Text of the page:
Plato's Divided Line
At the end of Book VI of the Republic (509D-513E), Plato describes the visible world of perceived physical objects and the images we make of them (in our minds and in our drawings, for example). The sun, he said, not only provides the visibility of the objects, but also generates them and is the source of their growth and nurture. Many primitive religions identify the sun with God, for good reason. Beyond this visible world, which later philosophers (esp. Immanuel Kant) would call the phenomenal world, lies an intelligible world (that Kant will call noumenal. The intelligible world is (metaphorically) illuminated by "the Good" (τον ἀγαθὸν), just as the visible world is illuminated by the sun. The division of Plato's Line between Visible and Intelligible is then a divide between the Material and the Ideal, the foundation of most Dualisms. Plato may have coined the word "idea" (ἰδέα), using it somewhat interchangeably with the Greek word for shape or form (εἶδος ). The word idea derives from the Greek for "to have seen." Plato's Line is also a division between Body and Mind. The upper half of the divided line is usually called Intelligible as opposed to Visible, meaning that it is "seen" by the mind (510E), by the Greek Nous (νοῦς), rather than by the eye.
In Republic, Book VI, 507C, Plato describes these two classes of things, those that can be seen but not thought, and those that can be thought but not seen:
καὶ τὰ μὲν δὴ ὁρᾶσθαί φαμεν, νοεῖσθαι δ᾽ οὔ, τὰς δ᾽ αὖ ἰδέας νοεῖσθαι μέν, ὁρᾶσθαι δ᾽ οὔ.
“This, then, you must understand that I meant by the offspring of the good which the good begot to stand in a proportion with itself: as the good is in the intelligible region to reason [CD] and the objects of reason [DE], so is this (sc. the sun) in the visible world to vision [AB] and the objects of vision [BC].”At 509D-510A, Plato describes the line as divided into two sections that are not the same (ἄνισα) size. Most modern versions represent the Intelligible section as larger than the Visible. But there are strong reasons to think that for Plato the Intelligible (being unitary abstraction) is to the Visible (with its many concrete particulars) as the One is to the Many. We don't know whether Plato imagined the Intelligible or the Visible to be the larger section, but it seems clear that he pictures the Intelligible section above the Visible, so we use a vertical line. Plato then further divides each of the Intelligible and the Visible sections into two. He argues that the new divisions are in the same ratio as the fundamental division.φάναι με λέγειν τὸν τοῦ ἀγαθοῦ ἔκγονον, ὃν τἀγαθὸν ἐγέννησεν ἀνάλογον ἑαυτῷ, ὅτιπερ αὐτὸἐν τῷ νοητῷ τόπῳ πρός τε νοῦν καὶ τὰ νοούμενα, τοῦτο τοῦτον ἐν τῷ ὁρατῷ πρός τε ὄψιν καὶ τὰ ὁρώμενα.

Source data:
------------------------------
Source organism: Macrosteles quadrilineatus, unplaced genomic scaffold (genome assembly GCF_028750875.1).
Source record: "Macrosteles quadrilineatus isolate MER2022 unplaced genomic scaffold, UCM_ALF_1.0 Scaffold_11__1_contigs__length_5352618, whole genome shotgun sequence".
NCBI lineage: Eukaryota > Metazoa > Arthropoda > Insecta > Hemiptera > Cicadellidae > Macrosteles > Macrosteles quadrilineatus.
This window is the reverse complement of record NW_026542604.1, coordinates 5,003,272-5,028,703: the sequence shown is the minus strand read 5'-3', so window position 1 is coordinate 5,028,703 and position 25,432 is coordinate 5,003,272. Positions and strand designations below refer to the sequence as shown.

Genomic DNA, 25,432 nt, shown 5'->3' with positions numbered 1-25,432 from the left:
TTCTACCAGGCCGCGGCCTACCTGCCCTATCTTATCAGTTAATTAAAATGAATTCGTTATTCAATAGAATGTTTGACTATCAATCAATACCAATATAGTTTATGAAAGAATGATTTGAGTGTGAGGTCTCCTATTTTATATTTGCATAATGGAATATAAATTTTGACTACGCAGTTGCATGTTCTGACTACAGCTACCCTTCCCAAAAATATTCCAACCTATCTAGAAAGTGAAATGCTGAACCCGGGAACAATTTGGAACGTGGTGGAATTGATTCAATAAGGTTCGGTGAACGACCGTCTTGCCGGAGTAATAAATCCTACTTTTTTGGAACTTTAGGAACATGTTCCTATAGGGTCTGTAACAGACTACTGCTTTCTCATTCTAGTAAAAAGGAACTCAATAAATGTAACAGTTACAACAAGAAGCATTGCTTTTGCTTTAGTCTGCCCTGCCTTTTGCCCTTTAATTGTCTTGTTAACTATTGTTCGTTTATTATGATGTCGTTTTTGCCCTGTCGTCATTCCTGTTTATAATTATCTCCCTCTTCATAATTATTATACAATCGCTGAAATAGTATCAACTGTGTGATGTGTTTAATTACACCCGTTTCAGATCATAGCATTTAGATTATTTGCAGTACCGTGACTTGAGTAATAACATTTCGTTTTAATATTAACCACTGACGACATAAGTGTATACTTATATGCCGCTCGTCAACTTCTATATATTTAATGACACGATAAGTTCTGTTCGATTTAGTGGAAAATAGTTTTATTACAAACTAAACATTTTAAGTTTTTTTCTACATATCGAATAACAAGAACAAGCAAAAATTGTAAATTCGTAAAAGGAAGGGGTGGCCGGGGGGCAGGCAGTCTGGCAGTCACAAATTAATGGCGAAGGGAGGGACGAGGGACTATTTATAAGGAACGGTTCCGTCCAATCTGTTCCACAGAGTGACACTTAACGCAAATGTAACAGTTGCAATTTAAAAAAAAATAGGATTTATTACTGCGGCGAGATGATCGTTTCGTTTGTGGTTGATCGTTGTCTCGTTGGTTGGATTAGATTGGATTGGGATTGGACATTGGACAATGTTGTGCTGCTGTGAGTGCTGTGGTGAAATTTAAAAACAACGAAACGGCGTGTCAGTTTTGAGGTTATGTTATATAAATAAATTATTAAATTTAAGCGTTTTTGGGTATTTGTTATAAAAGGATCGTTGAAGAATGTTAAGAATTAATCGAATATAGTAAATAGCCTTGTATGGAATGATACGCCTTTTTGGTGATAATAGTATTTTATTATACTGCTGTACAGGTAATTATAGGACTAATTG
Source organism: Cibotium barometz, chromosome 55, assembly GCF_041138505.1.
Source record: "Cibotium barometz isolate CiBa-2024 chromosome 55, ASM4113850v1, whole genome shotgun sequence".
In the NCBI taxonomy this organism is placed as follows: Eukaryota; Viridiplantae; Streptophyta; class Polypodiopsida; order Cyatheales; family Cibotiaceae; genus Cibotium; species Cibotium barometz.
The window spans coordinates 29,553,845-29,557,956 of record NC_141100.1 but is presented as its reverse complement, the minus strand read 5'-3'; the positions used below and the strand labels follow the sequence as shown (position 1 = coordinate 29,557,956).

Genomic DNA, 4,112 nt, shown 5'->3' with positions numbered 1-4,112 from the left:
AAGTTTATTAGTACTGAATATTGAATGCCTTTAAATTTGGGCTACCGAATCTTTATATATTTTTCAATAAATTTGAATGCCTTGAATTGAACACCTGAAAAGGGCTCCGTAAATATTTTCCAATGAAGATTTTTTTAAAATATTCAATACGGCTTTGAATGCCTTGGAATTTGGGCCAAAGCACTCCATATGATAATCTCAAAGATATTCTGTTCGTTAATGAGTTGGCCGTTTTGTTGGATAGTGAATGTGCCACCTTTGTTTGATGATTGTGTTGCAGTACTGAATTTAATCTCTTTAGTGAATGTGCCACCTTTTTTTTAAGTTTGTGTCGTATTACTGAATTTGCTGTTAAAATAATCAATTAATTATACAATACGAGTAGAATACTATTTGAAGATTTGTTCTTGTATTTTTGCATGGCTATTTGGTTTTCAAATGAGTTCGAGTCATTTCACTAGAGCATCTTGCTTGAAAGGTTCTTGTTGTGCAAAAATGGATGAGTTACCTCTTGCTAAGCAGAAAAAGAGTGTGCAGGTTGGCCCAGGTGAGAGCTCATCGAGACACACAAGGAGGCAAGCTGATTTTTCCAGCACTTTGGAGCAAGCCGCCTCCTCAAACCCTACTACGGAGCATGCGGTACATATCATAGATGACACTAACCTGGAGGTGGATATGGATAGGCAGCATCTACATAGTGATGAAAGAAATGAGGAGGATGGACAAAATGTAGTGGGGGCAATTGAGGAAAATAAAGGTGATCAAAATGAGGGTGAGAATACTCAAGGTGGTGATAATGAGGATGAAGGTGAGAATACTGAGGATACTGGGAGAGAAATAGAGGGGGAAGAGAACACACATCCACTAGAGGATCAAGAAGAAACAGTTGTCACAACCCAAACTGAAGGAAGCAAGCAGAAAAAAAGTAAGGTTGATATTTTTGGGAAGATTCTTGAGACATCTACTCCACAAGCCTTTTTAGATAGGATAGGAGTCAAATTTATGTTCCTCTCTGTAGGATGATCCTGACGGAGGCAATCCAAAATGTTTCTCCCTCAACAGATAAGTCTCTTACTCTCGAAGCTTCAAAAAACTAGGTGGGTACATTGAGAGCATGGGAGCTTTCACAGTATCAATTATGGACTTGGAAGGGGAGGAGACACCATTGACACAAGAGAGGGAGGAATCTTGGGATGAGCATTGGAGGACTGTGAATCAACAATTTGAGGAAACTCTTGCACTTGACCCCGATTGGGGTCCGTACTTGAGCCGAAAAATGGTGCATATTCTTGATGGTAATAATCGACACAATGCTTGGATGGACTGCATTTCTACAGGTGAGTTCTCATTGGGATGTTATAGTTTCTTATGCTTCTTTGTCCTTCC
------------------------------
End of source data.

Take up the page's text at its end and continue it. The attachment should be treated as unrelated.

“Represent them then, as it were, by a line divided into two unequal sections and cut each section again in the same ratio (the section, that is, of the visible and that of the intelligible order), and then as an expression of the ratio of their comparative clearness and obscurity you will have, as one of the sections of the visible world, images. By images I mean, first, shadows, and then reflections in water and on surfaces of dense, smooth and bright texture, and everything of that kind, if you apprehend.”Later, at 511D-E, Plato summarizes the four sections of the divided line